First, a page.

Search Images Maps Play YouTube News Gmail Drive More »
Sign in
Screen reader users: click this link for accessible mode. Accessible mode has the same essential features but works better with your reader.

Patents

  1. Advanced Patent Search
Publication numberUS20030212552 A1
Publication typeApplication
Application numberUS 10/143,459
Publication dateNov 13, 2003
Filing dateMay 9, 2002
Priority dateMay 9, 2002
Publication number10143459, 143459, US 2003/0212552 A1, US 2003/212552 A1, US 20030212552 A1, US 20030212552A1, US 2003212552 A1, US 2003212552A1, US-A1-20030212552, US-A1-2003212552, US2003/0212552A1, US2003/212552A1, US20030212552 A1, US20030212552A1, US2003212552 A1, US2003212552A1
InventorsLu Liang, Xiaobo Pi, Xiaoxing Liu, Crusoe Mao, Ara Nefian
Original AssigneeLiang Lu Hong, Xiaobo Pi, Xiaoxing Liu, Crusoe Mao, Nefian Ara V.
Export CitationBiBTeX, EndNote, RefMan
External Links: USPTO, USPTO Assignment, Espacenet
Face recognition procedure useful for audiovisual speech recognition
US 20030212552 A1
Abstract
A visual feature extraction method includes application of multiclass linear discriminant analysis to the mouth region. Lip position can be accurately determined and used in conjunction with synchronous or asynchronous audio data to enhance speech recognition probabilities.
Images(5)
Previous page
Next page
Claims(24)
What is claimed is:
1. A visual feature extraction method comprising
segmenting a mouth region from the detected face,
finding the contour of the lips, and widowing the mouth region to emphasize the region inside the lip contour,
applying the two dimensional discrete cosine transform on blocks within the mouth region,
applying multiclass linear discriminant analysis to the windowed mouth region.
2. The visual feature extraction method of claim 1, wherein the linear discriminant space is computed using a set of segmented images of the lip and face regions.
3. The visual feature extraction method of claim 1, wherein contour of the lips is obtained through binary chain encoding.
4. The visual feature extraction method of claim 1, wherein a refined position of the mouth. corners is obtained by applying a corner finding filter.
5. The visual feature extraction method of claim 1, further comprising masking, resizing, rotating, normalizing the mouth region.
6. The method of claim 1, further comprising visual feature extraction from the video data set using a variable shape window and application of a two dimensional discrete transform.
7. The visual feature extraction method of claim 1, further comprising use of block two dimension discrete cosine transform coefficients to determine visual observation vectors.
8. The visual feature extraction method of claim 1, further comprising using an audio and a video data set that respectively provide a first data stream of speech data and a second data stream of face image data and applying a two stream coupled hidden Markov model to the first and second data streams for speech recognition.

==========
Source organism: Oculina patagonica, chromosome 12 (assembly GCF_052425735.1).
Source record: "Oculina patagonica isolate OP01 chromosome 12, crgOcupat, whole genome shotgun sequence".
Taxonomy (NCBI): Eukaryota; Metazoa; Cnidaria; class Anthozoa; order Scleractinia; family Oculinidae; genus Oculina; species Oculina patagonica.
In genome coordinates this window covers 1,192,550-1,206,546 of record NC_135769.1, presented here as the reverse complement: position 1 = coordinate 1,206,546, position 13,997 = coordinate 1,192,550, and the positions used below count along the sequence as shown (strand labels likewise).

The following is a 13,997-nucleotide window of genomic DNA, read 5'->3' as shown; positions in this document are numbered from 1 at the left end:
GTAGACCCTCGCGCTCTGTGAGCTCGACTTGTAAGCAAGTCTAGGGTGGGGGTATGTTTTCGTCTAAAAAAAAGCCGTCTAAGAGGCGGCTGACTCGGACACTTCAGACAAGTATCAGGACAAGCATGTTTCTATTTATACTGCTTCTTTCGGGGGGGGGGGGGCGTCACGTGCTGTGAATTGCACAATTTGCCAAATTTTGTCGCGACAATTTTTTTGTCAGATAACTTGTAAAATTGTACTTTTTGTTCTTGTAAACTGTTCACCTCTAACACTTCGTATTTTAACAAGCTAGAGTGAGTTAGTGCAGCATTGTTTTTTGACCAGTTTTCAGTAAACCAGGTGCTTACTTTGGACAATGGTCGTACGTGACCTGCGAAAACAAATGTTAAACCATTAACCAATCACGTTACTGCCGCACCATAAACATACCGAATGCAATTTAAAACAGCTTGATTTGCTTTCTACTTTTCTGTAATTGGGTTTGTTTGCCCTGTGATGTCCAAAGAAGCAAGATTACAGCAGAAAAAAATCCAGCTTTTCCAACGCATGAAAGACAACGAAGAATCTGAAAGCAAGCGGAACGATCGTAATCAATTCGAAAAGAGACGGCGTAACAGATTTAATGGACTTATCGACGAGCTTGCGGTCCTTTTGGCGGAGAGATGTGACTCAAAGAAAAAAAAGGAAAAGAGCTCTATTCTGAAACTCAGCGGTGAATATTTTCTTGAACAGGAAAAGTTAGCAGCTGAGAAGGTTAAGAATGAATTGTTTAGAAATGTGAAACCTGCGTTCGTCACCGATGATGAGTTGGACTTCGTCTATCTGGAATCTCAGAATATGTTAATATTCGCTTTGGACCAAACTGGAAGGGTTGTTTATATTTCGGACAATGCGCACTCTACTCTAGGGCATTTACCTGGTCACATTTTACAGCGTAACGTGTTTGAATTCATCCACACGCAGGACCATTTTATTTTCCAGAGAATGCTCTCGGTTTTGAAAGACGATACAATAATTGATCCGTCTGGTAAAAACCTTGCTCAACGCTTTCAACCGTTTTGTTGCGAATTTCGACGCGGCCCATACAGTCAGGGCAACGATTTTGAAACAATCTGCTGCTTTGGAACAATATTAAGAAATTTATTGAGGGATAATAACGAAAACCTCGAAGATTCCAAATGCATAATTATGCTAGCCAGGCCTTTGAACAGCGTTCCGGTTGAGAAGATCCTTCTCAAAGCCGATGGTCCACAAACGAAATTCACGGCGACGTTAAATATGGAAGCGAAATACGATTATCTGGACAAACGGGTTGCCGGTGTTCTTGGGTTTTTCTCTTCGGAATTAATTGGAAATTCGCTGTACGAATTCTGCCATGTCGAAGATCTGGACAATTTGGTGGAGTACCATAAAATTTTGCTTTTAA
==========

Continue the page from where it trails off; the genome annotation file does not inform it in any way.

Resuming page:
9. The method of claim 8, wherein the audio and video data sets providing the first and second data streams are asynchronous.
10. The method of claim 8, further comprising training of the two stream coupled hidden Markov model using a Viterbi algorithm.
11. An article comprising a computer readable medium to store computer executable instructions, the instructions defined to cause a computer to
detect a face in video data,
segment a mouth region in the detected face,
apply multiclass linear discriminant analysis to the mouth region.
12. The article comprising a computer readable medium to store computer executable instructions of claim 11, wherein the instructions further cause a computer to compute the linear discriminant space using a set of segmented images of the lip and face regions.
13. The article comprising a computer readable medium to store computer executable instructions of claim 11, wherein the instructions further cause a computer to obtain a contour of the lips through binary chain encoding.
14. The article comprising a computer readable medium to store computer executable instructions of claim 11, wherein the instructions further cause a computer to obtain a refined position of the mouth corners by applying a corner finding filter.
15. The article comprising a computer readable medium to store computer executable instructions of claim 11, wherein the instructions further cause a computer to mask, resize, rotate, and normalize the mouth region.
16. The article comprising a computer readable medium to store computer executable instructions of claim 11, wherein the instructions further cause a computer to perform visual feature extraction from the video data set using a variable shape window and application of a two dimensional discrete transform.
17. The article comprising a computer readable medium to store computer executable instructions of claim 11, wherein the instructions further cause a computer to use block two dimension discrete cosine transform coefficients to determine visual observation vectors.
18. The article comprising a computer readable medium to store computer executable instructions of claim 11, wherein the instructions further cause a computer use an audio and a video data set that respectively provide a first data stream of speech data and a second data stream of face image data and apply a two stream coupled hidden Markov model to the first and second data streams for speech recognition.
19. The method of claim 8, wherein the audio and video data sets providing the first and second data streams are asynchronous.